Movie Night At The Lake Cabin

[Andrew’s] family has a rustic lake cabin. There is a lot to do during the day, but since there’s no electricity your options are limited when the sun goes down. Sure there’s the traditional campfire, but lately they’ve been spicing things up with an outdoor movie viewing.

To get this up and running they needed to build a projection screen. He’s going for a 2.35:1 aspect ration, but the technique will work for any aspect if you do your own math. They had a couple of extruded aluminum channels from an old chalk board which work perfectly as the top and bottom rails of the frame. With the width set at fourteen feet he just needed to mount the cross pieces on uprights at 5.95 feet apart. This provides a 183″ viewing surface.

White bed sheets serve as the screen material. After it’s stretched into place they line the rails with binder clips to hold it in place. The projector is powered from two 12V batteries via an 800W inverter. During the day the batteries get topped off by a solar panel system.

19 thoughts on “Movie Night At The Lake Cabin

  1. Grammar Nazi Time:
    “aspect ration” should be “aspect ratio”.

    Also, your inch marks on 183 blend together in this font, I thought it said 183 foot, which makes no sense. Perhaps just spell the word out?

    1. The specific font the page renders with is determined by what’s available on your system. I can see the two ” marks just fine in whatever font is selected when using Chrome on OS X.

  2. Kids in this area do a home-made drive in movie thing where they all pull up to a local building with a white wall and put the projector on the roof. Sound is by a small FM transmitter so everyone can just tune in.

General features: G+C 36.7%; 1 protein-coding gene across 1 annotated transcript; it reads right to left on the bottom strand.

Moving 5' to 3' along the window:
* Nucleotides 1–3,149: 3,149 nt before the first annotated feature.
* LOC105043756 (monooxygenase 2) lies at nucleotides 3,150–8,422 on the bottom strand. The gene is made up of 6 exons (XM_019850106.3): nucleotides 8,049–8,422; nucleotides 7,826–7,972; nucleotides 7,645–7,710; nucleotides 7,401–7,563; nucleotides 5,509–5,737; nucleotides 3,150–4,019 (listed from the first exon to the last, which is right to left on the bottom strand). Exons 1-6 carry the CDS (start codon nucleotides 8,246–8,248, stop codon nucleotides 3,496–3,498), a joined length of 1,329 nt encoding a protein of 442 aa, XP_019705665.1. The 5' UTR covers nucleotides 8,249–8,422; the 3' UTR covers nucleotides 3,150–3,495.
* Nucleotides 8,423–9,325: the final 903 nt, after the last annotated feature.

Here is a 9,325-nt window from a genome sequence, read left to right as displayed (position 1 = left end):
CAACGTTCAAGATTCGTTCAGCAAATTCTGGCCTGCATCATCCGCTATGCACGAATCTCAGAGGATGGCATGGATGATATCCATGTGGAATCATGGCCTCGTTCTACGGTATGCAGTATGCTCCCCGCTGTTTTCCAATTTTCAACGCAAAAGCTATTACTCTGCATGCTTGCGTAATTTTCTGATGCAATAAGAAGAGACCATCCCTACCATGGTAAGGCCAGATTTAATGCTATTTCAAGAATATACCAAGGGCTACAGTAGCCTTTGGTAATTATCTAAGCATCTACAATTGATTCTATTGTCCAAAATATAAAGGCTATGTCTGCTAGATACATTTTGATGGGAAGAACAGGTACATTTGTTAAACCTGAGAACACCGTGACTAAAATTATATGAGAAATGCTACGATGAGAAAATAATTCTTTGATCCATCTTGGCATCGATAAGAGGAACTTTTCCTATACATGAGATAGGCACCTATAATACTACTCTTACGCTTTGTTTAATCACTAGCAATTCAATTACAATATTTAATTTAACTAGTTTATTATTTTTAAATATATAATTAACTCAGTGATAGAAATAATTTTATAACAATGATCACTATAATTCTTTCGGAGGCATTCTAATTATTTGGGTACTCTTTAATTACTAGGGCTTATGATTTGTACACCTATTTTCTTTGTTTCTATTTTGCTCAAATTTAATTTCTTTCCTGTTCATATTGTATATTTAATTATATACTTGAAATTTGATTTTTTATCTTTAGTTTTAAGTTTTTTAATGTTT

3. Did something similar quite a few times, when showing the Jesus Film in Bolivia. I made a frame with 4 inch PVC pipes: light, sturdy, easy to attach the corners: just use an elbow joint. Pack the whole thing with a few rounds of elastic rope. The screen itself was the whitest fabric I could purchase locally that was also inexpensive and wide. I ended up with something like 14×10 foot screen, guy lines to lamposts or whatever handy. One big advantage: people could watch the presentation from either side!
    Biggest challenge was to find a neighbor close enough, and run an extension cord, and pray no one would trip on it and cause the bulb to burn (always worked).
    The worst challenge: trying to convince the USA Jesus Film folks to let us copy the movie, to give away free copies. That miracle did NOT happen. Copyright is copyright.

  4. Spice things up at the lake cabin? Why go then? What happened to enjoying the stars or sitting around that campfire. It’s like folks who go “camping” in a camper outfitted with more gadgets and appliances than a luxury home. Please …

    1. Those who don’t appreciate things like this never will, and will continue to be grumpy about others abandoning the ‘good old fashioned.’ if someone is so concerned about people bringing technology to their vacations then they should follow their own advice and go full rustic and camp in the backwoods in peace. /end rant

      It’s a really nice looking screen. Well done! Outdoor movies are great fun!

  5. I use BLACK OUT CLOTH for my projector setup in my living room. Its cheap (per yard at your local fabric store) and is a much better projection surface than a white sheet.

    A white sheet is a great surface to use at a LAN/console party, club, etc. When you want to show the image on both sides of the screen. And when the budget is VERY tight.

  6. I’ve always been tempted to build my own projector, researched all the Lcd screen hacks and sites.

    Then early this year out came a new class of projectors. 720p , LED , DLP , 3D , HDMI , only 500$.

    The Qumi was first but it’s parent company least out its basic design elements to the Acer K330, Optoma ML500, ViewSonic PLED-W500, NEC L50W, LG-3 versons? Same electronis , same optics , different I/O ports , different cases.

    Based on reviews I got the Acer K330 , for $500 , I get an unbelievable 132″ , 16:10 home theater. Best Money Ever Spent!

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